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Micro Cases 2007

Micro Cases 2007

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USTNotesGroup2009
Micro Case 1-10 arrange by A. AbadCase 1-8 from Sec C, Case 9 from Sec A, Case 10 by Sec C/A1
 Microbiology Case 1
A 14 year old male sought consult at the Out Patient Departmentbecause of high fever and sore throat of 4 days duration.Accompanying symptoms were headache, chills and nasal discharge,which was initially watery becoming mucopurulent. He is fond ofblowing his nose one nostril at a time. Two days after, he complainedof pain on his right ear.PE showed an awake, alert, irritable patient. VS: T = 39
°
C,RR=20/min CR=100/min, pink palpebral conjunctivae, non ictericsclerae, throat congested, exudates on tonsillar areas.Otoscopy showed congested ear drum on the right ear. There wastenderness on the area of the frontal and maxillary sinuses. Othersystems were unremarkable.
1. Diagnosis
Viral
PatientBacterial
Anteriorstoma-titisConjunct-ivitisCoryzaCoughHoarsenessFatigue /malaiseDiarrheaAbsence ofFeverFeverSore ThroatChillsNasal DischargeExudates ontonsillar areasPain on R earCongested eardrum on R earTenderness onfrontal andmaxillary sinusesFeverPharyngealerythemaand swellingTonsillarexudatesComplication:Otitis MediaPalatalpetechiaeNo rhinorrheaNo coughNo conjunct-tivitis
2. Common Etiologic Agents
Streptococcus pyogenes*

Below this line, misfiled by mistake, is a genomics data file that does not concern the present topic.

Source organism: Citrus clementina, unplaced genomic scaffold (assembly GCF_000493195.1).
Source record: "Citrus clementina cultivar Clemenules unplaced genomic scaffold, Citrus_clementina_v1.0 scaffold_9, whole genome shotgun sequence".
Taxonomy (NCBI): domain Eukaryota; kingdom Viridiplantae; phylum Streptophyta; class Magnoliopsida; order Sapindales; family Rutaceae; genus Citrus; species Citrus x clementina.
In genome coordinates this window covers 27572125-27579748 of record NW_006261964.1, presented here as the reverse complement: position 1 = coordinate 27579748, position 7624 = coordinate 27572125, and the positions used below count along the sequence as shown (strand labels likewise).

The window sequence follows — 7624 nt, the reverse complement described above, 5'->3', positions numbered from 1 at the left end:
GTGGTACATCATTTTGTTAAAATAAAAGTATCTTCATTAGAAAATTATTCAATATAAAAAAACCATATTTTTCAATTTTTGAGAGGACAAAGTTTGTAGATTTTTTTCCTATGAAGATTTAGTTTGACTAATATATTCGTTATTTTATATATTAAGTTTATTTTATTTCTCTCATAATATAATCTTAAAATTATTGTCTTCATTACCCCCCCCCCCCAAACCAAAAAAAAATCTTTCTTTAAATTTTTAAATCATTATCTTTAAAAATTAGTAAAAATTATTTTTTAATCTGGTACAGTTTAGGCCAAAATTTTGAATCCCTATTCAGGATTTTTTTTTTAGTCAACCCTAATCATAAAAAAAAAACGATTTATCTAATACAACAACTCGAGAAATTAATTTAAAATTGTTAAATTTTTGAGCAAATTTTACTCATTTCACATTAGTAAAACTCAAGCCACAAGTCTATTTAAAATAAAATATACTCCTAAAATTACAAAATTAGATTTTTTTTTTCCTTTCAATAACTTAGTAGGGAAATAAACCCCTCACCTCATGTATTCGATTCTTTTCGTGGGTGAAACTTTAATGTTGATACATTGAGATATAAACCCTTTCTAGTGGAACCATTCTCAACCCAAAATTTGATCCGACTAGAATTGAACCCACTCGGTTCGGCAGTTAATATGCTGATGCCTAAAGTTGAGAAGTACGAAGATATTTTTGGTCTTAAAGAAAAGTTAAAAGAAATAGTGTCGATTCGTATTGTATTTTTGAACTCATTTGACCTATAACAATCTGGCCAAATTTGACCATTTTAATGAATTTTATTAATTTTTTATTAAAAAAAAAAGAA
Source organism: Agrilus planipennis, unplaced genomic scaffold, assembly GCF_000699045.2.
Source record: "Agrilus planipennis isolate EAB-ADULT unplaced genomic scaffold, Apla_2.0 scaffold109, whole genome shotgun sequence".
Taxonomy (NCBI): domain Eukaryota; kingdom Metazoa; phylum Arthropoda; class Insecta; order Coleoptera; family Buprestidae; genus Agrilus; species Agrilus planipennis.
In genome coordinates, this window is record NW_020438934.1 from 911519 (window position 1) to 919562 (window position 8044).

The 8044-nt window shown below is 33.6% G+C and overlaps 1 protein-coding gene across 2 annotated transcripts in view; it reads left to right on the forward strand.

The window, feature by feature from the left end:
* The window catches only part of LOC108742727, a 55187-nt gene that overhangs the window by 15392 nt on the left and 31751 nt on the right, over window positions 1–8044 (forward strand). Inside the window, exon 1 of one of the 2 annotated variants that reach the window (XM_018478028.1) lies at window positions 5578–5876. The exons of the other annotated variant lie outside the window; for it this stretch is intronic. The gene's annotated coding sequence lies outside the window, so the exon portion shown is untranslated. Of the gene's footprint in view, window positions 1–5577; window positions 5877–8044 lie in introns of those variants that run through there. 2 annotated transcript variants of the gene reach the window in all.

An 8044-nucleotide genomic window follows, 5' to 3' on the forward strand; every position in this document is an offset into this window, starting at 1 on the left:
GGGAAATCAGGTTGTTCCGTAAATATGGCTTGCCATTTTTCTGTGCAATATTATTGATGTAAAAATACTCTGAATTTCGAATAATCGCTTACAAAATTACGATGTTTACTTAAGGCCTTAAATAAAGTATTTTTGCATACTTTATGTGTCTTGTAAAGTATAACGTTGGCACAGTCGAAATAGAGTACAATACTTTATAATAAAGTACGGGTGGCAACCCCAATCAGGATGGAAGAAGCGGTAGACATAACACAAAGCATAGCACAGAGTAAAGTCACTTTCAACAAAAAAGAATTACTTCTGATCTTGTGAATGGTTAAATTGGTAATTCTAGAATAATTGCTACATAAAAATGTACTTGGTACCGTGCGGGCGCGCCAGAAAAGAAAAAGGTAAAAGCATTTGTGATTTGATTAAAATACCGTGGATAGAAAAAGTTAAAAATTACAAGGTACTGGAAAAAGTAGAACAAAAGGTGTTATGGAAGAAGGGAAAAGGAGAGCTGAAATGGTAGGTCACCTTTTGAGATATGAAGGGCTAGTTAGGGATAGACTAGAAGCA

Neisseria gonorrhea
Neisseria meningitidis
Moraxella catarrhalis
Epstein-Barr virus
Streptococcus pyogenes
Gram (+) cocci
Groups A streptococcus
Contains the groups A antigen
Beta hemolytic
Associated with local or systemic invasion and poststreptococcaldisorders
PYR positive
Streptococcus pyogenes
Epidemiology
Members of the normal flora of the human body
Produce disease only when they occur in parts where they arenot normally foundPathogenesis of
S. pyogenes
Pyogenic inflammation
Locally at the site of the organism in the tissue
Exotoxin production
Widespread systemic symptoms
Immunologic
When antibody against a component of the organism cross-reacts with normal tissue or forms immune complexes thatdamage normal tissueDiseases caused by
S. pyogenes
Pyogenic diseases
o
Pharyngitis
o
Cellulitis and erysipelas
o
Impetigo
Toxigenic diseases
o
Scarlet fever
o
Toxic shock syndrome
Immunologic diseases
o
Rheumatic fever
o
Acute glomerulonephritis
Neisseria gonorrhea
Gram-negative diplococci
Nonmotile and nonsporforming
Oxidase-positive
Humans are the only hosts
Sites: urethra, anal canal, conjunctivas, pharynx and endocervix
Neisseria gonorrhea
Epidemiology
Worldwide
Transmitted by sexual contact often by women and men withasymptomatic infection
Gonococcal pharyngitis results usually from orogenital contact
Neisseria gonorrhea
Risk factors: sexual behavior, illness behavior and accessibility to healthcare
20% of homosexual men or heterosexual women who engage in fellatiowith men who have urethral infectionIncidence in:
Heterosexual men: 0.2-1.4%
Homosexual men: 5-25%
Women: 5-18%Pathogenesis of
N. gonorrhea
Attack mucous membranes of the genitourinary tract, eye, rectum andthroat
o
Producing acute suppuration that might lead to tissue invasion
Followed by chronic inflammation and fibrosis
o
In males – urethritis with yellow creamy pus and painfulurination or may be asymptomatic
o